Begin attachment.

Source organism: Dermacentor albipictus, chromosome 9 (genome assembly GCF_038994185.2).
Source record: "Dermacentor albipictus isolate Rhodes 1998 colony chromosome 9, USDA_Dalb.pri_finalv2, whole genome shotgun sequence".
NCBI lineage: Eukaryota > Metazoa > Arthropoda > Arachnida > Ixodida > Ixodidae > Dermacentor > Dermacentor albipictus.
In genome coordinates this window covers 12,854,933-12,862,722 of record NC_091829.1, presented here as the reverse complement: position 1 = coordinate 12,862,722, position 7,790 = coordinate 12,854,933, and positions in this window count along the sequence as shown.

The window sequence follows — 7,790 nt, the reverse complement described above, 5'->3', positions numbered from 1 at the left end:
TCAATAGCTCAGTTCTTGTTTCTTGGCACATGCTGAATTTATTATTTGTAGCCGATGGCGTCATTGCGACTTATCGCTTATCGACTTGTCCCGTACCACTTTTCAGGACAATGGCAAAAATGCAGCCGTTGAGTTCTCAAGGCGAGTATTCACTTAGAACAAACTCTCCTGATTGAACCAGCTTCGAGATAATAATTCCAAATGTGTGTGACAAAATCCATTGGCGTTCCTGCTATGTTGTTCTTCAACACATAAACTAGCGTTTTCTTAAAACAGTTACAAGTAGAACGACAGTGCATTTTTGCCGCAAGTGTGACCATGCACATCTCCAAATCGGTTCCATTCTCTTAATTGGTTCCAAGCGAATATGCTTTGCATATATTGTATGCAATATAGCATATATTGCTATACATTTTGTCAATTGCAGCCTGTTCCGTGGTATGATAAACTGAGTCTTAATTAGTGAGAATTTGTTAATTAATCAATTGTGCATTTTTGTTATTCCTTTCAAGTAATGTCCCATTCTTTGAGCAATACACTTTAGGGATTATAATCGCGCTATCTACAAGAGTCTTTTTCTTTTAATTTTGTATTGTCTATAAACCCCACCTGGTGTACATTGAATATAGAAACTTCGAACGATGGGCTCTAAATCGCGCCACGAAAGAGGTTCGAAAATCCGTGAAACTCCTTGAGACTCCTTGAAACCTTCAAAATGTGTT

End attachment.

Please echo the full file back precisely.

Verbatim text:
Source organism: Dermacentor albipictus, chromosome 9 (genome assembly GCF_038994185.2).
Source record: "Dermacentor albipictus isolate Rhodes 1998 colony chromosome 9, USDA_Dalb.pri_finalv2, whole genome shotgun sequence".
NCBI lineage: Eukaryota > Metazoa > Arthropoda > Arachnida > Ixodida > Ixodidae > Dermacentor > Dermacentor albipictus.
In genome coordinates this window covers 12,854,933-12,862,722 of record NC_091829.1, presented here as the reverse complement: position 1 = coordinate 12,862,722, position 7,790 = coordinate 12,854,933, and positions in this window count along the sequence as shown.

The window sequence follows — 7,790 nt, the reverse complement described above, 5'->3', positions numbered from 1 at the left end:
TCAATAGCTCAGTTCTTGTTTCTTGGCACATGCTGAATTTATTATTTGTAGCCGATGGCGTCATTGCGACTTATCGCTTATCGACTTGTCCCGTACCACTTTTCAGGACAATGGCAAAAATGCAGCCGTTGAGTTCTCAAGGCGAGTATTCACTTAGAACAAACTCTCCTGATTGAACCAGCTTCGAGATAATAATTCCAAATGTGTGTGACAAAATCCATTGGCGTTCCTGCTATGTTGTTCTTCAACACATAAACTAGCGTTTTCTTAAAACAGTTACAAGTAGAACGACAGTGCATTTTTGCCGCAAGTGTGACCATGCACATCTCCAAATCGGTTCCATTCTCTTAATTGGTTCCAAGCGAATATGCTTTGCATATATTGTATGCAATATAGCATATATTGCTATACATTTTGTCAATTGCAGCCTGTTCCGTGGTATGATAAACTGAGTCTTAATTAGTGAGAATTTGTTAATTAATCAATTGTGCATTTTTGTTATTCCTTTCAAGTAATGTCCCATTCTTTGAGCAATACACTTTAGGGATTATAATCGCGCTATCTACAAGAGTCTTTTTCTTTTAATTTTGTATTGTCTATAAACCCCACCTGGTGTACATTGAATATAGAAACTTCGAACGATGGGCTCTAAATCGCGCCACGAAAGAGGTTCGAAAATCCGTGAAACTCCTTGAGACTCCTTGAAACCTTCAAAATGTGTT